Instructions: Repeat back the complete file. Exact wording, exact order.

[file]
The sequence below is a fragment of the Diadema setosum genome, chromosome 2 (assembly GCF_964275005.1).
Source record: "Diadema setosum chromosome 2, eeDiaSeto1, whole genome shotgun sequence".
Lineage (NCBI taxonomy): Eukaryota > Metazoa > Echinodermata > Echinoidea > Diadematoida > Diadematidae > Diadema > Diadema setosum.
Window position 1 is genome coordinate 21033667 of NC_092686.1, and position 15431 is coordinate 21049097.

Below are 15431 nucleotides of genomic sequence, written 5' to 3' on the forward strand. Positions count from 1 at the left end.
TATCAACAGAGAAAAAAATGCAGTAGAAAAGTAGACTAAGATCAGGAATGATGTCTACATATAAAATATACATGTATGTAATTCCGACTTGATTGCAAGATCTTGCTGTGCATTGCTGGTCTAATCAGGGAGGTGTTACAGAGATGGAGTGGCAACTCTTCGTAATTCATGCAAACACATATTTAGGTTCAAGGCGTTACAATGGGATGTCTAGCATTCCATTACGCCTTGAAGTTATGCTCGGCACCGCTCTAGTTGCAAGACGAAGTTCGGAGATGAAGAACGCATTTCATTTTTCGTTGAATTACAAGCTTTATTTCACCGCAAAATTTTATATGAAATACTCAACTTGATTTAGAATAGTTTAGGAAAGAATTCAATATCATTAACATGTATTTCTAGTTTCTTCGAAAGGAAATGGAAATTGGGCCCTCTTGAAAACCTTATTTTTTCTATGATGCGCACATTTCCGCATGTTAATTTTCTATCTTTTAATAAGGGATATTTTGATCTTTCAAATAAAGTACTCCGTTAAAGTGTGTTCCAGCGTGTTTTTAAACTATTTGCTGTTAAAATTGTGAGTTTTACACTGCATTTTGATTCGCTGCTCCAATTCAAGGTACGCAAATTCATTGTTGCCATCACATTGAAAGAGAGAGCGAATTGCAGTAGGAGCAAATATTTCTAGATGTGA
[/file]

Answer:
The sequence below is a fragment of the Diadema setosum genome, chromosome 2 (assembly GCF_964275005.1).
Source record: "Diadema setosum chromosome 2, eeDiaSeto1, whole genome shotgun sequence".
Lineage (NCBI taxonomy): Eukaryota > Metazoa > Echinodermata > Echinoidea > Diadematoida > Diadematidae > Diadema > Diadema setosum.
Window position 1 is genome coordinate 21033667 of NC_092686.1, and position 15431 is coordinate 21049097.

Below are 15431 nucleotides of genomic sequence, written 5' to 3' on the forward strand. Positions count from 1 at the left end.
TATCAACAGAGAAAAAAATGCAGTAGAAAAGTAGACTAAGATCAGGAATGATGTCTACATATAAAATATACATGTATGTAATTCCGACTTGATTGCAAGATCTTGCTGTGCATTGCTGGTCTAATCAGGGAGGTGTTACAGAGATGGAGTGGCAACTCTTCGTAATTCATGCAAACACATATTTAGGTTCAAGGCGTTACAATGGGATGTCTAGCATTCCATTACGCCTTGAAGTTATGCTCGGCACCGCTCTAGTTGCAAGACGAAGTTCGGAGATGAAGAACGCATTTCATTTTTCGTTGAATTACAAGCTTTATTTCACCGCAAAATTTTATATGAAATACTCAACTTGATTTAGAATAGTTTAGGAAAGAATTCAATATCATTAACATGTATTTCTAGTTTCTTCGAAAGGAAATGGAAATTGGGCCCTCTTGAAAACCTTATTTTTTCTATGATGCGCACATTTCCGCATGTTAATTTTCTATCTTTTAATAAGGGATATTTTGATCTTTCAAATAAAGTACTCCGTTAAAGTGTGTTCCAGCGTGTTTTTAAACTATTTGCTGTTAAAATTGTGAGTTTTACACTGCATTTTGATTCGCTGCTCCAATTCAAGGTACGCAAATTCATTGTTGCCATCACATTGAAAGAGAGAGCGAATTGCAGTAGGAGCAAATATTTCTAGATGTGA